New partnership aims to map and monitor key biodiversity areas
National Broadcasting Corporation of Papua New Guinea, Papua New Guinea
Eleven of the world’s leading conservation organizations have announced an ambitious new partnership to identify, map, monitor and conserve Key Biodiversity Areas (KBA) – places that include vital habitats for threatened species – with more than US$15 million committed over the next five years.
Through the Key Biodiversity Areas Partnership, resources and expertise will be mobilized to further identify and map Key Biodiversity Areas worldwide. The announcement was made at the IUCN World Conservation Congress currently taking place in Honolulu Hawaiʻi.
Monitoring of these sites will enable detection of potential threats and identification of appropriate conservation actions. For those in the Pacific region, there is no exception. They too will benefit from this partnership.
The Partnership will advise national governments in expanding their protected areas network, and will work with private companies to ensure they minimize and mitigate their impact on nature.
According to Braulio Ferreira de Souza Dias, the Executive Secretary of the Convention on Biological Diversity, "This is a vitally important initiative for our planet’s biodiversity, the International Union for Conservation of Nature (IUCN) has engaged with hundreds of experts and decision-makers to develop a Global Standard for the Identification of Key Biodiversity Areas."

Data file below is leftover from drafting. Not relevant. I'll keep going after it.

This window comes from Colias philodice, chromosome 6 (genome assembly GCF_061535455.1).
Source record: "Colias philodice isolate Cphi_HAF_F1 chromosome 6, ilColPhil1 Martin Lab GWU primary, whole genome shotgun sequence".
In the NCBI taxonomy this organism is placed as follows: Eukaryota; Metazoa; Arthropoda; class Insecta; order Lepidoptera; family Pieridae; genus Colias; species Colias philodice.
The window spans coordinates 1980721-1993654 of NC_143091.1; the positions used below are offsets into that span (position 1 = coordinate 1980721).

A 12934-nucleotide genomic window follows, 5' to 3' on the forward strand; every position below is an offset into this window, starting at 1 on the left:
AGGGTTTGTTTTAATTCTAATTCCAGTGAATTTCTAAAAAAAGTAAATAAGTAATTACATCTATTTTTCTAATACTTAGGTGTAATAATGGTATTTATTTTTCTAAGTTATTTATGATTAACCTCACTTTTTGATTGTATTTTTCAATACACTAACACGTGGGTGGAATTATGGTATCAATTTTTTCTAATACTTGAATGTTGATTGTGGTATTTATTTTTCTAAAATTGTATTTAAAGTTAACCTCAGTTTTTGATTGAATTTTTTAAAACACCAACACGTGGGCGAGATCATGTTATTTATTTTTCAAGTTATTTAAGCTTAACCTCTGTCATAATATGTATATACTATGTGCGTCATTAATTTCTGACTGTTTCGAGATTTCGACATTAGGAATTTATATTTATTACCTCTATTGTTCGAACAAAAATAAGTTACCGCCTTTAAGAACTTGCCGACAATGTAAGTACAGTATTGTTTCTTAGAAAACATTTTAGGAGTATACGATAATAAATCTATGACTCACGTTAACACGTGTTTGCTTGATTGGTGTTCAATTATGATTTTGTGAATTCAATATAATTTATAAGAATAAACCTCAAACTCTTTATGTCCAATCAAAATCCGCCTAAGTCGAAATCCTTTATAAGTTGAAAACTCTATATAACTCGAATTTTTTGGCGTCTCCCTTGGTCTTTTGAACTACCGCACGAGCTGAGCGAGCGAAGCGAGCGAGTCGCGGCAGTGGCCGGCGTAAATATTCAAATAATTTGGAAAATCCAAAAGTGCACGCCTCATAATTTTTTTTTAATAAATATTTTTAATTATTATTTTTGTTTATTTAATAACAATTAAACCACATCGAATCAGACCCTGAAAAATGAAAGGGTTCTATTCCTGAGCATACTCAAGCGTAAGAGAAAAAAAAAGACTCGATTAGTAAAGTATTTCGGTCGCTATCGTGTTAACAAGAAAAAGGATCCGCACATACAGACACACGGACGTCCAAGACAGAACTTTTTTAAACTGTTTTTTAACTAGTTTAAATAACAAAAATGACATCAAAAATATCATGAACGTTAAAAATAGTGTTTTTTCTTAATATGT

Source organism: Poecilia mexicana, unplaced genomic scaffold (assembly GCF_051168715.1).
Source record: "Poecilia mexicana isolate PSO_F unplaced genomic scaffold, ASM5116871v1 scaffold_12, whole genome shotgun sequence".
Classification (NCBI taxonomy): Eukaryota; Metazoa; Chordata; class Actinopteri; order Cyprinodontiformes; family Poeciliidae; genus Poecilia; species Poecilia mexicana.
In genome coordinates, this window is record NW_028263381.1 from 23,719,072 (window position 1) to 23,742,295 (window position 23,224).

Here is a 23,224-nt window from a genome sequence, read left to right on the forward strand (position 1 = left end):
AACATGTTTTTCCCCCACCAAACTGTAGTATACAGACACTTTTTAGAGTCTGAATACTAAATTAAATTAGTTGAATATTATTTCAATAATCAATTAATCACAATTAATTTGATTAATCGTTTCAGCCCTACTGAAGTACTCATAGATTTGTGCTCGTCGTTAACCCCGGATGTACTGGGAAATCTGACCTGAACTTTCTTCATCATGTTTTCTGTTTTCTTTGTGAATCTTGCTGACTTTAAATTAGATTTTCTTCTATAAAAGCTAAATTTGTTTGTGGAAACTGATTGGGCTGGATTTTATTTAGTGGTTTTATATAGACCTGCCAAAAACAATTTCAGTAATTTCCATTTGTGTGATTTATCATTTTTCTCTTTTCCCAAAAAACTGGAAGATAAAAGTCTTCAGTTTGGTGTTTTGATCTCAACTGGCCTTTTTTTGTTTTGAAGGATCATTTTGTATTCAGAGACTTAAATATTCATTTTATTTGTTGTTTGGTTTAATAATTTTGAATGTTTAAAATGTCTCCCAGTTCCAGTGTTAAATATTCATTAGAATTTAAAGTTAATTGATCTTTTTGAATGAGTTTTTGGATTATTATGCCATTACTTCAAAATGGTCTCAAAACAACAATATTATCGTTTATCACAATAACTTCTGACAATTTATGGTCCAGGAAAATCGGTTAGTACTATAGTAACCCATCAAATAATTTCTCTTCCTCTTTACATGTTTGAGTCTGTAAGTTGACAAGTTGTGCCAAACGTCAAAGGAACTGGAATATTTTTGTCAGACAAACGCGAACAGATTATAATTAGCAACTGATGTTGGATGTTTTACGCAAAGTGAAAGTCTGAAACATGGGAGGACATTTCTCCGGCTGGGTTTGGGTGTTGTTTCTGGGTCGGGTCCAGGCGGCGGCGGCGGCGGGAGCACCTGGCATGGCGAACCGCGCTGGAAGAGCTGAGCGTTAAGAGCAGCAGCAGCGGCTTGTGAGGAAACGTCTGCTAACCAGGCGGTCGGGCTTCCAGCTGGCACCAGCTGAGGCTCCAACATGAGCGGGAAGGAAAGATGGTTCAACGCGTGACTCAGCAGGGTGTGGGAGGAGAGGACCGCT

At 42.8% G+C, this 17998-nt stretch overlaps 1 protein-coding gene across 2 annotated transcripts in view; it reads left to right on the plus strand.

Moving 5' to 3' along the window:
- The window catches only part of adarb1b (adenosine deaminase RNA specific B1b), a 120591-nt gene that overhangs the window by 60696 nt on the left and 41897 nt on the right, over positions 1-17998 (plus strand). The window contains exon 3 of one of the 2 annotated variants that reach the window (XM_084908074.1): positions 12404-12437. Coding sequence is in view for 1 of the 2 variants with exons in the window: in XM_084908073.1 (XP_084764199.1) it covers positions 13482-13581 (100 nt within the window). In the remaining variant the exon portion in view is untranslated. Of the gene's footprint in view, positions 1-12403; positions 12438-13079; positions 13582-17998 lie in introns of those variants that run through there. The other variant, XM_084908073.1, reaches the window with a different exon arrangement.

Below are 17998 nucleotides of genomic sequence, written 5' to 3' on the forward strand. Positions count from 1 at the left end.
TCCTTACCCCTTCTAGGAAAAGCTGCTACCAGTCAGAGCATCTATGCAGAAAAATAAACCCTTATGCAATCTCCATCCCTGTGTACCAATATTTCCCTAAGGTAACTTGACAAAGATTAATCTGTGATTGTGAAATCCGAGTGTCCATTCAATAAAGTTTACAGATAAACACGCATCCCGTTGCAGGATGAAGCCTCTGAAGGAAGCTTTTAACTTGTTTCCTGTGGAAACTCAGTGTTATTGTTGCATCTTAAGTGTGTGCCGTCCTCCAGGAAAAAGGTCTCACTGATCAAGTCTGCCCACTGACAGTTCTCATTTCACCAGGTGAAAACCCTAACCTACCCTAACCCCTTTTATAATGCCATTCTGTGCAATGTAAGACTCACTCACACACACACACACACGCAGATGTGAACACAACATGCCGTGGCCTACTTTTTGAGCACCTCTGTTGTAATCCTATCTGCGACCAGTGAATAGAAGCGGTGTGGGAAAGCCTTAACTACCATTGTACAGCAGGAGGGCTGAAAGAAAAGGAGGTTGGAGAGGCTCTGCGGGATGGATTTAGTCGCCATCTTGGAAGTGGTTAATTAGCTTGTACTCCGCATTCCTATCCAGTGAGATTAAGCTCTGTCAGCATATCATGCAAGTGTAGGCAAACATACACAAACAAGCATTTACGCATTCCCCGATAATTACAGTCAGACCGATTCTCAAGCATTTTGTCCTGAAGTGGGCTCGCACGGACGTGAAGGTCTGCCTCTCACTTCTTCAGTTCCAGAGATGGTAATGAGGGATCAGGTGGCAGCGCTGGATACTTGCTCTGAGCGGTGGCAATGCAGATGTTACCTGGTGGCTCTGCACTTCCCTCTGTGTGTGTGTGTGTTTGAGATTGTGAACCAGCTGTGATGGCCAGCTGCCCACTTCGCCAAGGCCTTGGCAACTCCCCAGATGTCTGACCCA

Inger Andersen, Director General of IUCN added that our planet is at the crossroads and we need to take urgent action if we want to secure its ability to sustainably support us.
“Information about where and why a site is considered key for the survival of threatened species underpins all sustainable development," said Andersen, "and will be critical for achieving Sustainable Development Goals.”
The Key Biodiversity Areas will contribute to the achievement of Sustainable Development Goal 14 – on the conservation and sustainable use the oceans - and Goal 15 – to manage forests, Combat desertification and halt land degradation.
To date, more than 18,000 global and regional Key Biodiversity Areas have been identified and mapped.